I’m sure you know that if you have anything on an electronic device, you MUST back it up so you don’t lose it.
How is your backup system right now?
I must be honest–my own backup is okay, but not great. It’s always a process, isn’t it, the effort to make things better?
First of all, the golden rules of backups are: 1. Have backups on site and off site. 2. Backup your backups. 3. Nothing is foolproof/failproof/perfect. Let’s chat in more detail about what backup options can look like so your photos are always protected.
Okay, so let’s talk phone backups:
I use the Google Photos app, which automatically backs up every photo I take. I have it on my desktop too, so it also backs up my DSLR photos. However! There are two levels of Google Photos backup: one is free and includes “optimized” images, NOT full-size photos. The other is paid according to storage used. I average more than a thousand photos a month, so I would run out of cheap storage quickly. So I use the free version with smaller photos, and I consider it an extra backup, not my primary.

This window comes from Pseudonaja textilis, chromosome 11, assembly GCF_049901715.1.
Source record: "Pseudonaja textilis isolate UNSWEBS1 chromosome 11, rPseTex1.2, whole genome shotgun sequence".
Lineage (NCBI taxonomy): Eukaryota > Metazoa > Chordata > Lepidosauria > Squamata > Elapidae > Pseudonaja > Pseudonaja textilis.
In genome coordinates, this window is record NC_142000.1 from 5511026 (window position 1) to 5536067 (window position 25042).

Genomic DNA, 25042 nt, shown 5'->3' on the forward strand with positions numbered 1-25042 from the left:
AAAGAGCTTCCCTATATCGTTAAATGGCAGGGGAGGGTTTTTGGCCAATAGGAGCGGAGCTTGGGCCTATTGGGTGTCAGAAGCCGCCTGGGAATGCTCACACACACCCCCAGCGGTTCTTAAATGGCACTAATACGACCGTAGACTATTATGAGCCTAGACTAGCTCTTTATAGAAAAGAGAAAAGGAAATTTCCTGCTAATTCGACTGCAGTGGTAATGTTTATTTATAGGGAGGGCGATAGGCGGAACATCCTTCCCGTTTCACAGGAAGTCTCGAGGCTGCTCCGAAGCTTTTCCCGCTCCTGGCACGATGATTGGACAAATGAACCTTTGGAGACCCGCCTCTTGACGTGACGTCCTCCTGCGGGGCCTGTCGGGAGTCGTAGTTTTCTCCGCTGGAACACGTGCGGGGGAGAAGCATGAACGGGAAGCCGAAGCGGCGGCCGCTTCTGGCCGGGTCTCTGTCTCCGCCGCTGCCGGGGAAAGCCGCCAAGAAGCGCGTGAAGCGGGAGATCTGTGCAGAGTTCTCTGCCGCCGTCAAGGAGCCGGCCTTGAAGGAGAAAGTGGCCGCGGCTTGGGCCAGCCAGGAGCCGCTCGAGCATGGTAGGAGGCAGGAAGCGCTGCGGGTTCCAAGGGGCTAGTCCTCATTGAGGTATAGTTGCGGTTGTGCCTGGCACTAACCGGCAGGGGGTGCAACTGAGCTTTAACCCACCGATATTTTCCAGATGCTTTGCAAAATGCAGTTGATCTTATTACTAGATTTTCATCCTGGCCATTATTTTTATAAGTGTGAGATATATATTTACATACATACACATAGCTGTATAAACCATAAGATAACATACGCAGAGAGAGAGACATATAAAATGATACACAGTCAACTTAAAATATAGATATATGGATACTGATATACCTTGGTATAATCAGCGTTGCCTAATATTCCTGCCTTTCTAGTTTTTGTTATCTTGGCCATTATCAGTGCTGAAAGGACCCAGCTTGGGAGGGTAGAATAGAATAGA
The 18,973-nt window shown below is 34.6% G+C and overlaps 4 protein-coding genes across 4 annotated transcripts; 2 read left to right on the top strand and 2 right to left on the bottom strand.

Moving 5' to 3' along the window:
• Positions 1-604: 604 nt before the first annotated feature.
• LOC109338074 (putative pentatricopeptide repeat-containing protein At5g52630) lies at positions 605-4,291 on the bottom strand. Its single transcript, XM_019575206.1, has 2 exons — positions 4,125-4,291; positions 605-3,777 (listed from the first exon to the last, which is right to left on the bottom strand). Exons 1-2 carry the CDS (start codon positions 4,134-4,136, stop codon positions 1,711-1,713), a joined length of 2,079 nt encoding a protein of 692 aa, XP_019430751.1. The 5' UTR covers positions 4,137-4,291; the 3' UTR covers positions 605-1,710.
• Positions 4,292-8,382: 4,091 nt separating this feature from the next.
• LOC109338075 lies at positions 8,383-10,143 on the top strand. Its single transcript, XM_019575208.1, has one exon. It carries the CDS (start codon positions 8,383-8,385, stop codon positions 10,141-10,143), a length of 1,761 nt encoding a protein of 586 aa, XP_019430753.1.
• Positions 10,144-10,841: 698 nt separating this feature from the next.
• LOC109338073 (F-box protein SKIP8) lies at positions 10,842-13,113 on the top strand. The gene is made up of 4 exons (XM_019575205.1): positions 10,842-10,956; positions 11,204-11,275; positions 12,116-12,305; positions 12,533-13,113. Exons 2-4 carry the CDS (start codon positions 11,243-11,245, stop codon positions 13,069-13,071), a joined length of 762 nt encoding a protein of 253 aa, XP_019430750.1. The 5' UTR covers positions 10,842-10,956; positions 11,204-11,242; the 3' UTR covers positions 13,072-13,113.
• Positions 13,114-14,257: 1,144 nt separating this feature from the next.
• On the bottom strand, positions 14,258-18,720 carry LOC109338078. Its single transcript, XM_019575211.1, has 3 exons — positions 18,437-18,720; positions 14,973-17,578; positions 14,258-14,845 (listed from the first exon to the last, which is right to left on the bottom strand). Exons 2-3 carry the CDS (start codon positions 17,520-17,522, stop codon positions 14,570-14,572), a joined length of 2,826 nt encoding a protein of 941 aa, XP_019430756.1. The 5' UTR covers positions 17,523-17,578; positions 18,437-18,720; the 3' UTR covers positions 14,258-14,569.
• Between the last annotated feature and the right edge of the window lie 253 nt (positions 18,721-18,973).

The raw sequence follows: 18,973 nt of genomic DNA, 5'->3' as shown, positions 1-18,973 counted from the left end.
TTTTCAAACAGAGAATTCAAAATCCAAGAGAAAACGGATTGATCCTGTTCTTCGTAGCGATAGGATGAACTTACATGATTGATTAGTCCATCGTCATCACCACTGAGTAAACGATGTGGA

(As an aside, my husband who is the computer tech of the house, did not ever finish installing Google Photos. Last spring his phone went out and he lost about six months’ worth of photos that he had never backed up to his computer. He was really bummed about it, obviously. The sad thing is that it was totally preventable!)
I also tried out Shoebox, which is another app that automatically backs up all phone photos. There are two levels of that as well, but I didn’t quite understand the difference and I never went to play with the pro level to figure it out. But I would consider this another extra backup, not a primary.
iCloud is obviously another option that many people use. That free storage can fill up quickly, though! I know a ton of people use it because it’s native to your iPhone so theoretically easy to use/setup, but I’ve never used it.
This is an important step: Regularly copy photos off your device (phone, camera) onto your computer! Plug it in and open it like a disk drive so you can transfer quickly and easily to your laptop or desktop. Do this at least once a month if not more! Otherwise you’re just asking for everything on your phone to be lost.
Now let’s talk about computer backups:
First and easily: Get everything (all your photos, documents, whatever) onto one computer. Get an external hard drive and copy everything onto that. You can get a small, portable 1TB EHD for around fifty bucks!